2016 has been a busy year for the Coast to Cascades Grizzly Bear Initiative. It saw several public events to discuss grizzly conservation strategies, an increase in our outreach and public education efforts and a strengthening of our relationship with local First Nations. We have been very heartened to see the broad support for grizzly bear recovery across Southwest BC. Next comes the question of how to turn this support into action.
Coast to Cascades’ focus is to restore ecological conditions that facilitate the conservation and recovery of grizzly bears regionally including building support for habitat protections and conflict avoidance. A crucial first step is educating the public about how to share the land with grizzly bears safely and respectfully. This year we worked with our community partners on a number of events and workshop on reducing human-bear conflict. We also hosted and participated in a number of discussions with First Nations, the provincial government and scientists to share ideas and identify conservation priorities.
Here are some of our highlights from 2016 :
1. Human/Grizzly Bear Conflict Prevention
a. Hired Jolene Patrick, N’Quatqua Nation member to coordinate and conduct conflict prevention and grizzly ecology outreach to several St’át’imc First Nation communities. To date Jolene has met with several community members and held 2 grizzly bear focused workshops in those communities.
b. C2C Rancher Outreach Coordinator, Allen McEwan has made 3 trips to the Big Creek area of the South Chilcotin to speak with livestock producers about grizzly bear friendly range practices and gather information about potential cow/bear interactions that may lead to conflict. Allen’s mission is to work with ranchers to better understand grizzly bear movement and eventually work toward conflict preventive range strategies and practices.
c. Designed and posted “You are in Grizzly Bear Country” signs on several roads and trails in the C2C project area designed to raise public awareness and caution against illegal killing of protected grizzlies.
d. Maintain standing contributions to grizzly anti-poaching reward fund.
2. Public Outreach and Education
a. Tabled at farmers’ markets and other public events in Sea-to- Sky communities to educate people about local grizzly populations, threats to their existence , the need for community involvementand C2C programs .
b. Produced grizzly bear educational materials for distribution through public events, trailheads and other venues.
c. C2C team has been featured or quoted in several grizzly related media stories in Sea-to-Sky media outlets.
d. Hosted a symposium of First Nations leaders, scientists, conservationists and government officials to discuss strategies for grizzly bear conservation in Southwest BC.
3. Conservation Planning and Science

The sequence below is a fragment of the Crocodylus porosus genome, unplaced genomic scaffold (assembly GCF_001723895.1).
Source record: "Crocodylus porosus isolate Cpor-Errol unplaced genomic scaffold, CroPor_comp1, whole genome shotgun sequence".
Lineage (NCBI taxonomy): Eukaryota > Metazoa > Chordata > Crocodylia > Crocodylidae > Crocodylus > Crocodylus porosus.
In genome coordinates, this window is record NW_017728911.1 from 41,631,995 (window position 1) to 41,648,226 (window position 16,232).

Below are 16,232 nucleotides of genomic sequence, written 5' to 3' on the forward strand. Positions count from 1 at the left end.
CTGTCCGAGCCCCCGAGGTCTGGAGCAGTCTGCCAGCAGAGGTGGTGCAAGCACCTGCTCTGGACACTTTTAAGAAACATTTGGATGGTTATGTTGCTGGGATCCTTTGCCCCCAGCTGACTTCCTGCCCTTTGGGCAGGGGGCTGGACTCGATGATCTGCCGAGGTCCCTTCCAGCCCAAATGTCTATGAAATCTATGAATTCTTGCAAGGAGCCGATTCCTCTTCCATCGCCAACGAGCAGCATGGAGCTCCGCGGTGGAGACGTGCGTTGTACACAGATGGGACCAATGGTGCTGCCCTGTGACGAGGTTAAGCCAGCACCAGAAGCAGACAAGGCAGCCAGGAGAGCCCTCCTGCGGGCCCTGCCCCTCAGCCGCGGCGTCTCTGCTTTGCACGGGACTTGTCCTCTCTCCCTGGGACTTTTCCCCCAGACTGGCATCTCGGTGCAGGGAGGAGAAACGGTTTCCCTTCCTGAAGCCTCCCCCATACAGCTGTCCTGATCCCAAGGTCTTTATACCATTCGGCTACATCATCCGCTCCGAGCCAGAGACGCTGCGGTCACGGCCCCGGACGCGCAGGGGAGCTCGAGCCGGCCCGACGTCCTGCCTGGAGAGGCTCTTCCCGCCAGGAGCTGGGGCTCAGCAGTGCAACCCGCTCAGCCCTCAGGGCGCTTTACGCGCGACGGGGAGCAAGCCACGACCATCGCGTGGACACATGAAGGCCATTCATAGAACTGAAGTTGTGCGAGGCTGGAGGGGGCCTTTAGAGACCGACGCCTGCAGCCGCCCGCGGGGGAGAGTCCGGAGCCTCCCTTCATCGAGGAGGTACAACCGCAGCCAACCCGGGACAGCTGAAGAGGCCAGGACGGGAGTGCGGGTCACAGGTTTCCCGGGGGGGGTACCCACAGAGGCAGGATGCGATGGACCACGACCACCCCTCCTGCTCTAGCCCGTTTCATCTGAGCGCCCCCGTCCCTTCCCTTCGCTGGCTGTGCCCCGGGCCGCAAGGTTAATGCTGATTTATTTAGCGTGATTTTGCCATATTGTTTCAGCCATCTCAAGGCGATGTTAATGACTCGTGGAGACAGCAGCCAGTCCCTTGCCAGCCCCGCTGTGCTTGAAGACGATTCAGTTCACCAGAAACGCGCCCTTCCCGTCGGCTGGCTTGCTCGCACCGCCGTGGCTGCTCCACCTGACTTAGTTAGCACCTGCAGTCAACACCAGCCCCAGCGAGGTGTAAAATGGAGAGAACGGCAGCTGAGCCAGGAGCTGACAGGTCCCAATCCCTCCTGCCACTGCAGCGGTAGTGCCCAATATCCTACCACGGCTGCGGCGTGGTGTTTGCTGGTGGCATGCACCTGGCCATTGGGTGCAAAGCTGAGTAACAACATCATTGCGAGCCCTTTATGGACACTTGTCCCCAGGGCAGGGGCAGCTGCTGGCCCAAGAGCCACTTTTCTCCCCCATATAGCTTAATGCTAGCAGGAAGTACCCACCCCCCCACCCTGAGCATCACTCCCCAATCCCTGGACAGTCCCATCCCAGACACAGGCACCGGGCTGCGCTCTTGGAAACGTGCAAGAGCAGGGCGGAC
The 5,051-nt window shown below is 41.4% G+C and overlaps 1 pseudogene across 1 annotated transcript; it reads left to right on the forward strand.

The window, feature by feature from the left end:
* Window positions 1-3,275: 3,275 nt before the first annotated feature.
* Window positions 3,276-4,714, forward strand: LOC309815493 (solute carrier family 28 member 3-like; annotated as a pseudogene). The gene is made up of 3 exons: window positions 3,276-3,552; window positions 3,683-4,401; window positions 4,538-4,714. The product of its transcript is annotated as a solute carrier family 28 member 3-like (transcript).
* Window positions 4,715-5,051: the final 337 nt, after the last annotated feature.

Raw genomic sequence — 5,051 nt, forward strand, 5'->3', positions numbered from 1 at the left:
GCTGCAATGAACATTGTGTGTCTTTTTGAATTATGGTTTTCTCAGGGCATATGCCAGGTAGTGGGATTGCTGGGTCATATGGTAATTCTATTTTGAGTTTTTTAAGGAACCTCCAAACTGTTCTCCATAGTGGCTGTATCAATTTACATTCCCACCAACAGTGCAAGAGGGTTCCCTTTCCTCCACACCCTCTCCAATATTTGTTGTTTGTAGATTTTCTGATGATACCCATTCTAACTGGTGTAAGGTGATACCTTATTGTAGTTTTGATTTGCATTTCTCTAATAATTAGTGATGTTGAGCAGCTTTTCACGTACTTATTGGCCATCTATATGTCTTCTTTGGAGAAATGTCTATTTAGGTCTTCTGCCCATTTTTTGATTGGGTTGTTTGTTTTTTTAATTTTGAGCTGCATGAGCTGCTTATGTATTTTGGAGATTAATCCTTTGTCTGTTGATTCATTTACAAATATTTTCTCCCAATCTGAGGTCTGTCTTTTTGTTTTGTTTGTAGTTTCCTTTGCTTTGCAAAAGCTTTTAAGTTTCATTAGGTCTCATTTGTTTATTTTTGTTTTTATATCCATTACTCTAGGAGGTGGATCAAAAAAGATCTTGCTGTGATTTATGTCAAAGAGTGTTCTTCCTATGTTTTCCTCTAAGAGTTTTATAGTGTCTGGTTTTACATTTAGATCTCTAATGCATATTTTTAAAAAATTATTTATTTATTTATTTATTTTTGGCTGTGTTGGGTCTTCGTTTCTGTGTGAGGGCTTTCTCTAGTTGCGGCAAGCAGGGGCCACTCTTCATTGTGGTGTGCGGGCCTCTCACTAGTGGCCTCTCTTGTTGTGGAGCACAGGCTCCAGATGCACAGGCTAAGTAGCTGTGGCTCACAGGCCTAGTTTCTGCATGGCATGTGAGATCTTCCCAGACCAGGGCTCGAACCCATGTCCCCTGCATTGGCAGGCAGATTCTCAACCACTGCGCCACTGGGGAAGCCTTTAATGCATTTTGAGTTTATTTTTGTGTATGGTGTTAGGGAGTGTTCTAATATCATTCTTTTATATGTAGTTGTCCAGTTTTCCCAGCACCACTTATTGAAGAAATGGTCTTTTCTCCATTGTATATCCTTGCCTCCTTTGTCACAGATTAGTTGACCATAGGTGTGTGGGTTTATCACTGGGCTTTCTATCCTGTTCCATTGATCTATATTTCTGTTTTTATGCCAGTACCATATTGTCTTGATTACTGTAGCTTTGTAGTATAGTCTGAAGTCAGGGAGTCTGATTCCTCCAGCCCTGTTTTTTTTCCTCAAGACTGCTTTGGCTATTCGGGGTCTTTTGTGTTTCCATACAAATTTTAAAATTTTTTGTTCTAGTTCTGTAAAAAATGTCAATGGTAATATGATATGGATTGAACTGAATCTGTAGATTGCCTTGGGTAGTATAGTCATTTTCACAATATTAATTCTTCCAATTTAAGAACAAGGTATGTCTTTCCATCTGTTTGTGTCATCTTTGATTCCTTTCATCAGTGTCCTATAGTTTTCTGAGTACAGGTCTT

a. C2C team assembled Southwest BC’s research scientists to discuss and prioritize conservation actions to conserve and recover the region’s threatened grizzly bears.
4. First Nations and Government relations
a. C2C staff have met and presented to several area First Nations and local government councils on the regional grizzly bear situation and C2C activities.
b. C2C staff participated in a regional First Nations meeting of staff, councilors and elders to listen, present and discuss Traditional Ecological Knowledge, conservation needs and cultural and ecological significance of grizzly bears. The meeting was initiated by Okanagan Nation Alliance.
c. Received letters of support from the 3 First Nations (Squamish Nation, Okanagan Nation Alliance & St’át’imc Chiefs Council) whose territory C2C’s work covers. The statements affirmed the cultural importance of grizzly bears to their communities and their ongoing support of recovery efforts.
In 2017 we hope to build on these initiatives by expanding our public education efforts in communities across Southwest BC. We will also be working with our partners to develop a grizzly bear recovery plan for the region. Our hope is to see the provincial government adopt and implement this plan.
As for the bears themselves, things are looking pretty mixed. Around Whistler we’ve seen a re-bound in grizzlybear numbers. In other places like the North Cascades, the situation is not so promising. The next few years are going to be crucial if we want to ensure grizzly bears have a home in Southwest BC for generations to come. We need to safeguard grizzly bear habitat if we are to help threatened populations recover and reduce conflict with humans in areas where bears are increasing. A lot more work needs to be done but the levels of support we’ve see this year for grizzly bear recovery is encouraging. Let’s continue to work together these next 12 months to protect them!
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